I find flights with Turkish Airlines for three nights at the beginning of May at reasonable times of the day for £235. They give me a little bit of time on the arrival and departure days, plus two full days, which should be plenty for me as when I travel on my own I am VERY efficient. Tower seen? Check. Photo taken in colourful street? Check. I get the job done for sure.
I book the flights and start to feel butterflies in my tummy.
I do need to give some thought to how I want to get around while I’m there as I don’t know a great deal about the public transport or if I will want to travel further afield, so I spend some time researching car hire in Turkey too to be on the safe side.
The 19th-century Ottoman mansion
I am really tempted at this point to abandon the hotel bit and go for AirBnB, as this is what I’d normally do on a city break. I’ve stayed in AirBnBs in London, Lisbon, Krakow and Geneva, as well as lots of places in the UK, and I’ve always been pleased with them. They’re normally a lot cheaper than a hotel, you can opt for a whole apartment, it feels more personal, and you can save money by self-catering.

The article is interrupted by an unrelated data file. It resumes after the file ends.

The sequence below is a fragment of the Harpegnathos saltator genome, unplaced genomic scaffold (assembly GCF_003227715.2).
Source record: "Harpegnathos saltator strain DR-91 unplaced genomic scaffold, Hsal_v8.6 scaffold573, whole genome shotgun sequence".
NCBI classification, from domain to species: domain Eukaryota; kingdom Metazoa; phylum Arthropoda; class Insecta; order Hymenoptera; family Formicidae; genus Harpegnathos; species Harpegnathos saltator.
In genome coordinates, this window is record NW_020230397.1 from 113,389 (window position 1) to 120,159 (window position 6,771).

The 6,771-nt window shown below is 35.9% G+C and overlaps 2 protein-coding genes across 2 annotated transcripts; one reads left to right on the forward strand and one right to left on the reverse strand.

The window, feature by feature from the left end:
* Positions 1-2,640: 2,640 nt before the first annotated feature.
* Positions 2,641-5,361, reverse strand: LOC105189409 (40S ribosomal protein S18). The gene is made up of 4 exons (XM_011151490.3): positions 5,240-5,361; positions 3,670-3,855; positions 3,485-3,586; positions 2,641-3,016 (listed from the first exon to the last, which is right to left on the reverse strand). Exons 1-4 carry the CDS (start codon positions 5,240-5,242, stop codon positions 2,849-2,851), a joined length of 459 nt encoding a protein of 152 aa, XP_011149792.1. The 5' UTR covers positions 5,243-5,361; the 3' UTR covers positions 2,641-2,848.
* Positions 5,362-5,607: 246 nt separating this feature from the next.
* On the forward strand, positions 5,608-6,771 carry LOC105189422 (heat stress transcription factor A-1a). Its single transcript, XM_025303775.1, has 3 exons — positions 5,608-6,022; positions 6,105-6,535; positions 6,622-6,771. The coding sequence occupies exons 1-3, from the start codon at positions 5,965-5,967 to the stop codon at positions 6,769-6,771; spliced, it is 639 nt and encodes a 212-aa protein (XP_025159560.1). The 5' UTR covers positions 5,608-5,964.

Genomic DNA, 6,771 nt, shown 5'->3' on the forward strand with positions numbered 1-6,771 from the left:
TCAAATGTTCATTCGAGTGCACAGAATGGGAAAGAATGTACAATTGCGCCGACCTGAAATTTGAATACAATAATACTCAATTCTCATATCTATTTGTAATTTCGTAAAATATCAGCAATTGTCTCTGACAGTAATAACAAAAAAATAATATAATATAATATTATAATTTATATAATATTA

However, it’s hard to casually say ‘oh I just stayed in a 19th-century Ottoman mansion’ if you’ve actually stayed in some random person’s modern apartment block isn’t it? It’s a dilemma.
The House Hotel seems to have opened a second hotel in Istanbul since I cut my little bit out of the paper, but it was easy to pick out which one was the original because of the beautiful parquet floors in the rooms. It’s not cheap though. Over 400 EURO for three nights. Gawd.